Misophonia Explained: Signs and Symptoms of Selective Sound Sensitivity Syndrome
Many children living with sensory processing disorder or ASD react differently to sound. That kind of response is common among those on the autism spectrum. The details of that aversion matter when it comes to identifying the cause and possible treatments. The aversion may or may not be an instance of misophonia, also known as selective sound sensitivity syndrome.
What is Misophonia?
Misophonia is an emotional reaction to specific sound triggers. While you may feel this is an experience you have had or recognize in your child, it is important to distinguish this diagnosis from other conditions. Misophonia causes people to feel anxious, fearful, panicked, disgusted, or to have the desire to flee, in reaction to specific sounds. The trigger is usually an oral sound, like yawning or chewing, or a repetitive one, like tapping a pencil against a desk.
Other Auditory Conditions Not to Be Mistaken for Misophonia:
Hyperacusis - sensitivity to sound volume
Phonophobia - fear of sound in general
While hyperacusis and phonophobia are often noted in people with ASD, misophonia occurs in people who may or may not have another diagnosis. Those living with sensory processing disorder may also react to certain stimuli, both auditory and otherwise; again, this is not the same as misophonia.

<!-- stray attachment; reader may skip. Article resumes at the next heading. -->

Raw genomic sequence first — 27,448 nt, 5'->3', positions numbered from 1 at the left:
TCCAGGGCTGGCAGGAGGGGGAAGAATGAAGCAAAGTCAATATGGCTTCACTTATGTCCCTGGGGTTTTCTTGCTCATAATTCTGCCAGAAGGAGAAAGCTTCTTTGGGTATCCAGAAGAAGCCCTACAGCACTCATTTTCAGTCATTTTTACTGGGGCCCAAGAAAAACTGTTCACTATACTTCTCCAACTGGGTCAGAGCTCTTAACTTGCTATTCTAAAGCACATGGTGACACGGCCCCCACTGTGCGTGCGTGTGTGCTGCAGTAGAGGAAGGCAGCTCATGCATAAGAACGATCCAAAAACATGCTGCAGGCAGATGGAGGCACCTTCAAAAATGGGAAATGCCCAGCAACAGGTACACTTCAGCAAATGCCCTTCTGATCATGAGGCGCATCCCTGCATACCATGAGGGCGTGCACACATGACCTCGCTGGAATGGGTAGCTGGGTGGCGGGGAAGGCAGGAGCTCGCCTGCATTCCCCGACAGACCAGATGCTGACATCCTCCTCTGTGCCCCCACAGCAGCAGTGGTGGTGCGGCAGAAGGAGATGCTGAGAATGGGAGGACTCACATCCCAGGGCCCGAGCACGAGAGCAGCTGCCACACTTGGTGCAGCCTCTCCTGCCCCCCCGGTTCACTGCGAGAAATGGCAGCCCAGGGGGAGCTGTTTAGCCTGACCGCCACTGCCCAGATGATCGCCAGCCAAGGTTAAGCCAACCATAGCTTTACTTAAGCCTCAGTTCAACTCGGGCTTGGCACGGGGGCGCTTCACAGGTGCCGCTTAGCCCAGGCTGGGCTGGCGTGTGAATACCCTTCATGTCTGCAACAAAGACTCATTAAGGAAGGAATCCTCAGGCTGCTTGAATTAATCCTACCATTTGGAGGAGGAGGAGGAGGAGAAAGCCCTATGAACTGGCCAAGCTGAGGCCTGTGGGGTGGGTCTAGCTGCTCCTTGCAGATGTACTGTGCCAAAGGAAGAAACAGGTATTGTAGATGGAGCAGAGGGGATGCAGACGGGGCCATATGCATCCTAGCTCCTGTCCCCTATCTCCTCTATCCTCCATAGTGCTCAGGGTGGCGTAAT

What are the Symptoms of Misophonia?
For most people, sounds of eating, yawning, breathing, and typing fade into the background. People with misophonia often react angrily, or become very stressed, when in proximity to these sounds. They may feel an urgent need to leave the area. Because these kinds of sounds are everywhere, the condition can have a substantial impact on an individual's way of life.
Where Can I Get Help?
There is no specific cure for misophonia, but some therapies may help. They include auditory distraction, such as listening to white noise or wearing headphones. Cognitive behavioral therapy may also improve an individual's response to the triggers. Some individuals set up "safe zones" in their homes, where they can be protected from the sound triggers.
For many people, finding a way to live with misophonia begins by recognizing their individual triggers. Then, they can take steps to improve their overall life through therapy or use of other kinds of intervention. If your child is affected, you can discuss her situation with other adults in her life, in order to provide the safest and most supportive environment possible at home and school.